For the past week we’ve been running Mint on our server. Compared to the old-skool, freeware statistics we were previously using, Mint gives lots more information, lots better information, and it’s kinda pretty too. It’s a great deal for 30 bucks.

When you first get it up and running, you don’t get a whole lot of fun stuff. You get four or five modules, called Pepper, like Referrers, Visits, Pages, and Searches. While these are great – Searches, in particular, really helps you learn how people are actually finding your site – it really comes to life when you install some of the third-party Pepper that others have created.

Obviously, Shaun Inman went to great pains to make this possible. The interface to program these extras is straightforward and easy, as evinced by the large number of Peppers written in the past month or two. It’s as if he supplied the pot, the boiling water, and some stones. Well once that’s all in place, it’s not so hard to throw in a morsel or two of your own. A developer who would find writing the application daunting might not be so intimidated by the prospect of writing a little add-on. And the community at large benefits from each and every addition. Before you know it, you have a dozen great modules installed, with tons of ways to find out how people actually make use of your website.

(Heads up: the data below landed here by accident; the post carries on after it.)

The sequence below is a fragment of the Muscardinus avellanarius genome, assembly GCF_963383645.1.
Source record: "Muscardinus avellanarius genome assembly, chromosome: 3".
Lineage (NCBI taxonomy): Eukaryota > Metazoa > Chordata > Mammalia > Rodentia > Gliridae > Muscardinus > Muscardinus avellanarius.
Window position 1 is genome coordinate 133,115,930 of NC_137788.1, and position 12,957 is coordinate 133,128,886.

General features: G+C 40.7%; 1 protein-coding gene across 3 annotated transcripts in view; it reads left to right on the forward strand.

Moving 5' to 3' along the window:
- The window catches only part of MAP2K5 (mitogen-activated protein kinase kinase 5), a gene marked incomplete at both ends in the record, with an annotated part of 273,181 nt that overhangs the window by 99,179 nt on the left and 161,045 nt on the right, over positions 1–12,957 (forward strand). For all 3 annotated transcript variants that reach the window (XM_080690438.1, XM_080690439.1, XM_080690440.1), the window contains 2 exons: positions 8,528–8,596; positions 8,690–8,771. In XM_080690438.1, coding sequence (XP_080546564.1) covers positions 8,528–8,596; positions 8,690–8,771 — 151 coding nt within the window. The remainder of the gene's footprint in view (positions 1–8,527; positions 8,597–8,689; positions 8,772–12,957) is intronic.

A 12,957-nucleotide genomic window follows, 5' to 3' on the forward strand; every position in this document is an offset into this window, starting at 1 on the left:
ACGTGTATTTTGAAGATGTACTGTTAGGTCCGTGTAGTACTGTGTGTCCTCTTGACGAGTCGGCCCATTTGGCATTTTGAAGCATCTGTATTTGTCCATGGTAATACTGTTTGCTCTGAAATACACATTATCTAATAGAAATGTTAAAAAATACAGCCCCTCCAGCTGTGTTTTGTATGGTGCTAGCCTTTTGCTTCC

Here’s a good example. We build lots of Flash websites. And I’m kind of curious what version of Flash our visitors have on their computer – something we could never learn from our web stats before. But with Mint and a nice Pepper extra, we now get a bunch of nice graph.

The lesson? Make it easy for others to build on your products and services. Go out of your way to help them. The more you can give, the more will come back to you.

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